Pelosi: Federal employees should not ‘carry an undue burden’ by paying more into pensions [VIDEO]

Nicholas Ballasy Senior Video Reporter
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House Minority Leader Nancy Pelosi told The Daily Caller that federal employees should not have to “carry an undue burden” by paying more into their pensions to fund legislation that would extend the payroll tax cut and unemployment insurance for a full year.

“No, no. I think that we can do better than that. I support the actions of Mr. Hoyer who’s been a leader on this,” Pelosi told TheDC on Capitol Hill Thursday.

“Mr. Van Hollen, Mr. Cardin, to name a few of the — a couple of the conferees plus our distinguished Whip who’s been a champion for our federal employees. They do great work for our country. We all have to make sacrifices in this. They should not carry an undue burden.”

Congressional negotiators had reportedly considered requiring all federal employees to contribute an additional 1.5 percent into their pensions to partially pay for a package that would extend the payroll tax cut and unemployment benefits. At this point, they have agreed to require only new federal employees to put an additional 2.3 percent of their salaries toward pensions.

Pelosi also praised President Obama’s leadership in advocating for the payroll tax cut portion of the approximately $150 billion package without paying for it through spending cuts elsewhere.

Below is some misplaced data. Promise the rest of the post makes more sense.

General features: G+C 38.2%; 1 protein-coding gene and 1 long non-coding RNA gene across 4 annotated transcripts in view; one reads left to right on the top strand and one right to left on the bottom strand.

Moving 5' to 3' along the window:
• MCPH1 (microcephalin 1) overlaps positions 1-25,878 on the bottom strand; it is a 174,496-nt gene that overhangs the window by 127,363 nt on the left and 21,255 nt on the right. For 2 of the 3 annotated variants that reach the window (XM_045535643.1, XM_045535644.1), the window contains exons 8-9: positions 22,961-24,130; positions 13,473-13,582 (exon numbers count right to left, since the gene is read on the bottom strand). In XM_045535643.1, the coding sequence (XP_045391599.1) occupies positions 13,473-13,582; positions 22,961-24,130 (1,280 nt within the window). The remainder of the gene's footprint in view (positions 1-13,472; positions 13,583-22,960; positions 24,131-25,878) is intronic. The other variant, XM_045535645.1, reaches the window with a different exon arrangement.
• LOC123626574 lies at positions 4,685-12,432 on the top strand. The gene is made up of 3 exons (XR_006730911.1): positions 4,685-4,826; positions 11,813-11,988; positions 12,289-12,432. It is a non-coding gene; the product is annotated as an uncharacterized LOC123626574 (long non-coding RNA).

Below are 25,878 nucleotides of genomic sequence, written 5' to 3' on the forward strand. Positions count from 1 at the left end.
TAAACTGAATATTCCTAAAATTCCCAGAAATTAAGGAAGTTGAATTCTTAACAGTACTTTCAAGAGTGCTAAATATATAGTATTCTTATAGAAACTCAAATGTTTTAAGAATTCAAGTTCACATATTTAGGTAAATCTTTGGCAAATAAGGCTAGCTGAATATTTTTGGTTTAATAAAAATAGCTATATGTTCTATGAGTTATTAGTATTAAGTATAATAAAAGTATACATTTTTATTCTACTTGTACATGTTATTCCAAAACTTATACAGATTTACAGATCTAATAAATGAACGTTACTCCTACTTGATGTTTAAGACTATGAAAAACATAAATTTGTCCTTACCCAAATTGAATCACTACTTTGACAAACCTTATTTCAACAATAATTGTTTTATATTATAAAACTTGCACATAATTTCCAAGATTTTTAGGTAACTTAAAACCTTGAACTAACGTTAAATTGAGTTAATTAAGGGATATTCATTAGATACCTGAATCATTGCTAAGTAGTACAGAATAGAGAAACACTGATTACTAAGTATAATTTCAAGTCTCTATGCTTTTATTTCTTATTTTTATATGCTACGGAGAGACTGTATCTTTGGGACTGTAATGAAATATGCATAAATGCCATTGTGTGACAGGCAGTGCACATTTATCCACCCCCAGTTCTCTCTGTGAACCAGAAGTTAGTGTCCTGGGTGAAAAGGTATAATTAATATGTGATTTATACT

“The payroll tax cut unpaid for, I think, responds to the argument that we have been making: Why are we paying for this when we don’t pay for tax cuts for the wealthiest people in our country? I just think this was something that happened because the public was fully aware of it and I salute the president for his leadership,” Pelosi said.

From 2005-2010, on average, the “benefits earned by federal civilian employees cost 48 percent more than the benefits earned by private-sector employees with certain similar observable characteristics,” according to the Congressional Budget Office. Federal employees also earned two percent more on average than those in the private sector.

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